Culture

Reviews: The evolving door

Museums | Books on evolution show the debate over our origins didn't end with the famous Scopes trial

Issue: "Larry Woiwode: By the book," July 4, 1998

Eeeeeeeeewwwwww!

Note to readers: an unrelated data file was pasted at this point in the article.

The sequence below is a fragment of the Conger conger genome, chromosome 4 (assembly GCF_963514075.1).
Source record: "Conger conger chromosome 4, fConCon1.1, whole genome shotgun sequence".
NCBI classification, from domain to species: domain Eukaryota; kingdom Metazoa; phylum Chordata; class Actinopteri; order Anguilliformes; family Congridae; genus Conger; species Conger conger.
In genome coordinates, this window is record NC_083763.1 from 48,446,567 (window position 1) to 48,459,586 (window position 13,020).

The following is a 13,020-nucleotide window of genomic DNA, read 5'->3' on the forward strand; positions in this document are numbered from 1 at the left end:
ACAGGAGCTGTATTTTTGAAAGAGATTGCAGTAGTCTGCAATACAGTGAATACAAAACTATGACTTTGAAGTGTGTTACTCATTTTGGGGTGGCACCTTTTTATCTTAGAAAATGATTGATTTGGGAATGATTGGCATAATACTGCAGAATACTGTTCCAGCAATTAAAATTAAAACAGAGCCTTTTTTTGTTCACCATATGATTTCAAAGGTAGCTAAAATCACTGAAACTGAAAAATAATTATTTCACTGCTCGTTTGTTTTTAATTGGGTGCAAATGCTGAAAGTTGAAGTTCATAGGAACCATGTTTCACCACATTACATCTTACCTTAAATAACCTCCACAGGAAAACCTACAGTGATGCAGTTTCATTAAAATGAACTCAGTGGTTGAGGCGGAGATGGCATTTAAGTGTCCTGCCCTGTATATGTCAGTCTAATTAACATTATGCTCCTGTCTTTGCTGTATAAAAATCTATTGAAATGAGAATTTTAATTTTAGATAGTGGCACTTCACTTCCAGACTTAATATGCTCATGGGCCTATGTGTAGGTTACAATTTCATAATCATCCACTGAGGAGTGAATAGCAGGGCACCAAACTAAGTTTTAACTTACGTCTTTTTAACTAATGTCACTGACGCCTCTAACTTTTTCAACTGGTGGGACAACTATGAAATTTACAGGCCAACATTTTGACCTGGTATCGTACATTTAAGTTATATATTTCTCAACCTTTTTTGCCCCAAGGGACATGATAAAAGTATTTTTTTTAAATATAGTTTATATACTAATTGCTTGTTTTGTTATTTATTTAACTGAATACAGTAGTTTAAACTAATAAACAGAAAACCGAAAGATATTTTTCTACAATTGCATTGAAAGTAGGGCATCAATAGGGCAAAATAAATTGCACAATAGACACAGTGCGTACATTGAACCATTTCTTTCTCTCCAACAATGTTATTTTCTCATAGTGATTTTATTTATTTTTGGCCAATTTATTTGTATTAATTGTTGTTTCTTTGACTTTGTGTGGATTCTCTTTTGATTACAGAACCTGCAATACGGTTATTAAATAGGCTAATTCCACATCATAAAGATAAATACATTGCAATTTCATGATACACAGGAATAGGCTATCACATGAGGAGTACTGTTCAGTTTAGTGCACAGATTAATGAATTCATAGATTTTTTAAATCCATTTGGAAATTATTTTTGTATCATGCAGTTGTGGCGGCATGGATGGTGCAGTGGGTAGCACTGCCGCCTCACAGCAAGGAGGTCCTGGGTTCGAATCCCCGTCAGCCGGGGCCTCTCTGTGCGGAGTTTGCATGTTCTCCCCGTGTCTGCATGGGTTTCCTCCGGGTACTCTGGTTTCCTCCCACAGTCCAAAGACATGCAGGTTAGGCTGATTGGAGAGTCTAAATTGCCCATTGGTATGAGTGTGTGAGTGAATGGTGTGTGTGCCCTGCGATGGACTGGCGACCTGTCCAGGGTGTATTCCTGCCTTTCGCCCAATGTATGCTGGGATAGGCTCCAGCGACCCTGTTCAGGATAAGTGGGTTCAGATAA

The carefully conditioned air of the St. Louis Zoo's Living World exhibit is punctuated regularly by such higher criticisms whenever a group of children is led through. They march under the hanging giant squid and shark, to the bright displays on the Earth and its inhabitants. And in one corner, they can even pet a frog. This morning, a group of about 40 elementary-age kids from an inner-city YMCA day program has engulfed the exhibit like a bacterium. Three boys are pulling two girls to a worm display, while a bored-looking Hispanic boy tries to make the state-of-the-art, interactive, instructional computer terminals do something interesting. As a horribly depressing film called Requiem ends, the hall rings with funeral bells, tolling the extinction of species and the death of the planet. A little girl looks over impatiently at the Painted Giraffe Cafe, with its plastic souvenir cups and its overpriced hotdogs on (I'm not making this up) disposable paper plates. They'll get lunch there, but not for another half-hour. And nobody-nobody-is paying attention to the animatronic Charles Darwin, who is telling all about biological diversity. That's precisely the problem a new slew of books about evolution is hoping to address. "Today many school students are shielded from one of the most important concepts in modern science: evolution," warns the National Academy of Sciences in its new guide for teachers, Teaching about Evolution and the Nature of Science. "People and groups opposed to the teaching of evolution in the public schools have pressed teachers and administrators to present ideas that conflict with evolution or to teach evolution as 'theory, not fact.'" What has been the awful outcome of this awful campaign? "Fewer than one-half of American adults say they believe that humans evolved from earlier species," the NAS laments. "More than one-half of Americans say that they would like to have creationism taught in public school classrooms-even though the Supreme Court has ruled that 'creation science' is a religious idea and that its teaching cannot be mandated in the public schools." With its graphics and glossaries and "artist's renderings," Teaching about Evolution looks, feels, and opines like a public-school science textbook. It makes broad generalizations, then leaves them hanging, like that giant squid in the Living World exhibit. "Those who oppose the teaching of evolution in public schools sometimes ask that teachers present 'the evidence against evolution.' However, there is no debate within the scientific community over whether evolution occurred, and there is no evidence that evolution has not occurred." That's nonsense, but it's well-presented nonsense. As if the Academy is writing for the attention-deficient, Teaching about Evolution imparts its most important information in "Dialogues," fictitious "vignettes" about three concerned, compassionate, and-above all-open-minded biology teachers. Karen, "the newest teacher on the faculty," wonders about how to teach evolution. Barbara, a bold, committed Darwinist, guides her. They clash with Doug, a dishrag who lets the issue slide out of a fear of confrontation with Stanley, the son of a fundamentalist school board member. The point the NAS makes is that evolution is the only viable explanation for, well, everything-and that unbelievers are hopelessly deluded, unenlightened zealots. It's the duty of teachers, armed with this book and the recently released National Science Education Standards, to save the children from ignorance and, presumably, from snake handling and inbreeding. But the book reveals something quite important about the nature of the evolution debate. Evolutionists know-better than their opponents seem to know-that the theory is an all-or-nothing proposition. It extends from the Big Bang to big brains like a dike holding back a flood. If any little hole appears in the dike, the whole thing goes. If, at any point, the supernatural is admitted, then the entire theory collapses. What that emphasizes for Christians is that the theory of evolution is like a domino convention, and we're little boys with itchy fingers. We just know it's going to be a glorious afternoon. Indeed, the National Academy book tends to elbow its own row of dominos when left on its own. "The triumph of the human mind says a great deal about the nature of science," the book reads. "First, science is not the same as common sense." Indeed. But the NAS isn't done yet. "Second, the statements of science should never be accepted as 'final truth.'" The analogy of evolution-as-a-dike holds in the next title. Ian Tattersall's Becoming Human: Evolution and Human Uniqueness is an attempt to plug a hole. That hole is a question left unanswered by Darwin and all his followers: Why are we us? Specifically, how came there to be a language-using, thinking, self-aware species, and why the huge cognitive gap between this species and all the others? "We human beings are indeed mysterious animals," writes Mr. Tattersall, a researcher at the American Museum of Natural History. His challenge is to provide an evolutionary model for how we came to be. He attempts this by looking at two "close relatives," the apes and the Neanderthals. The apes show some behavioral similarities, he says, and in some cases their actions and abilities can help explain ours. For example, chimpanzees hunt together in an organized manner. "The apparently well-rehearsed nature of this activity does not mean that chimpanzees wake up in the morning with the intention of hunting, as humans might do," he admits. Obviously not! Now, if they woke up in the morning in an unusually good mood, adorned themselves in plaid, stuck beer in a cooler, and let their best dog ride in the front of the truck, then perhaps we could equate their behavior with what we know of this mysterious animal, the human being. In the area of language, the gap is even wider. Mr. Tattersall acknowledges this, but then he lets slip a scary passage-as far as I can tell-in all seriousness: "Lest I be thought a chimpophobe, let me hasten to add that there is no reason why apes should have an ability to acquire language. The problem lies with us." Next he turns to the Neanderthals, about whom we know little, other than the fact that they were a lot like us. And here appears, like a bug rising newly formed from a primordial goo, the biggest problem in Becoming Human: Mr. Tattersall is a couple of weeks behind the times. Even as he's painting (on a cave wall in France) a portrait of a language-devoid, primitive, and ugly Neanderthal, Duke University is releasing a report that the Neanderthals did have language and did think symbolically. As for ugly, well, Duke has been silent on that. In the end, Mr. Tattersall fails to plug the hole, even according to evolutionists. His answer to the question of consciousness is, essentially, that it's a non-question. Consciousness, symbolic thinking, and the ability to use language just happened, as happy (?) side effects of evolution. "This scenario will not please many evolutionists," responded the University of Chicago's Robert J. Richards in The New York Times. "A lot of hominid history will remain mysterious. For the apparent intent of this history-to find out how and why we became human-seems to dissolve in mist two-thirds of the way through the book." What the book does show is that the debate hasn't changed much-it has not, in fact, evolved. That's why one of the strongest arguments against the new Tattersall book is an old G.K. Chesterton book, The Everlasting Man. Language and art show that there is something, he wrote in 1925, "that belongs to man and to nothing else except man; that is a difference of kind and not a difference of degree. A monkey does not draw clumsily and a man cleverly; a monkey does not begin the art of representation and a man carry it to perfection. A monkey does not do it at all. He does not begin to do it at all. A line of some kind is crossed before the first faint line can begin." The same year Mr. Chesterton wrote those words, a battle was shaping up in America over the same ideas. And that brings us to the next title. Summer for the Gods: The Scopes Trial and America's Continuing Debate over Science and Religion won the Pulitzer Prize last spring for its portrayal of the 1925 Scopes trial. Edward J. Larson, a science historian and law professor at the University of Georgia, lays out the facts about the Scopes trial and casts aside the distortions of Inherit the Wind, the 1950s play and movie. Clarence Darrow, the lawyer called in by the ACLU to attack the Tennessee law prohibiting the teaching of evolution, might have been the hero of the play, but in reality he loved playing the role of anti-hero. "In the courtroom, on the Chautauqua circuit, in public debates and lectures, and through dozens of popular books and articles, Darrow spent a lifetime ridiculing traditional Christian beliefs," Mr. Larson writes. "Good intentions underlay Darrow's efforts to undermine popular religious faith. He sincerely believed that the biblical concept of original sin for all and salvation for some through divine grace was, as he described it, 'a very dangerous doctrine'-'silly, impossible and wicked.'" He was in Dayton, Tenn., for one reason only: "Neither Scopes in particular nor free speech in general mattered much to Darrow, and this troubled many within the ACLU leadership.... Darrow volunteered his service for the defense-the only time he ever offered free legal aid-seeing a chance to grab the limelight and debunk Christianity." William Jennings Bryan, who prosecuted substitute science teacher John Scopes for the state of Tennessee, was no ideal hero either. He was a failed presidential candidate (beaten by Theodore Roosevelt), and he was old and in ill health (he died just five days after the trial). His poor judgment led him to accept Mr. Darrow's challenge to take the stand himself; though Mr. Bryan was a legendary speaker, he was no match for Mr. Darrow in a one-on-one debate. Mr. Bryan was shaken by World War I, Mr. Larson writes. His reaction to evolution was, in part, a reaction to the bloodshed of the Great War: He believed (rightly) that German intellectuals looked to Darwinism for justification for the war. The Great Commoner, as he was known, began a new crusade; but journalists such as H.L. Mencken were lying in wait (or waiting to lie). Mr. Mencken's bigotry was astounding. Here's how he ended his coverage of the trial: "Neanderthal man is organizing in these forlorn backwaters of the land, led by a fanatic, rid of sense and devoid of conscience. There are other states that had better look to their arsenals before the Hun is at their gates." In the end, though, the trial didn't accomplish much. "The nation's press initially saw little of lasting significance in the trial beyond its having exposed Bryan's empty head and Darrow's mean spirit." Still, the evangelical church was jarred; it began an intellectual and cultural retreat, Mr. Larson contends, that is still occurring. Darwin's Leap of Faith: Exposing the False Religion of Evolution is an indication that the retreat is at least slowing down, if not reversing. The reliable John Ankerberg and his co-author, John Weldon, provide a concise, helpful reference work for refuting the worst of the evolutionists' claims. "Whether or not evolution is true makes all the difference in the world," they write. "The issue of evolution is crucial today because, whether right or wrong, it tells us who we are. And no one can ignore their own portrait." The book is extremely well-researched. There's little new information in it, but that's not its purpose. Its goal is systematically and logically to define the terms of the debate, identify the claims of the other side, and either refute them or show them to be faulty. Chapter 9, in fact, includes a short course in identifying logical fallacies. So when evolutionists point out that fossils are dated by the geological strata, and the geological strata are dated by the fossils they contain, you'll know that's petitio principii, or a circular argument. Or when they quote the American Association for the Advancement of Science as saying "the evidences in favor of the evolution of man are sufficient to convince every scientist of note in the world," you'll know that's not only misuse of authority (every scientist?) but also poisoning the well (if a scientist isn't convinced, he's not "of note"). They summarize the work of non-Darwinian scientists such as Henry Morris and Michael Behe, but also the work of evolutionists such as Stephen J. Gould and Nils Eldredge. Those are the men, by the way, who developed the theory of "punctuated equilibrium" to try to fill another of those holes in the dike. Their theory says that evolution happened in spurts, with long periods of nothing in between-and that's why the fossil record contains so many gaps. If there's anything unsatisfying about Darwin's Leap of Faith, it's that Mr. Ankerberg and Mr. Weldon continue to fight on two fronts. They combine refuting Darwinism with proving creationism. That's an unwise and needless effort. It's enough for now to show that evolution is wrong; the rightness of creationism is a subject for a later debate.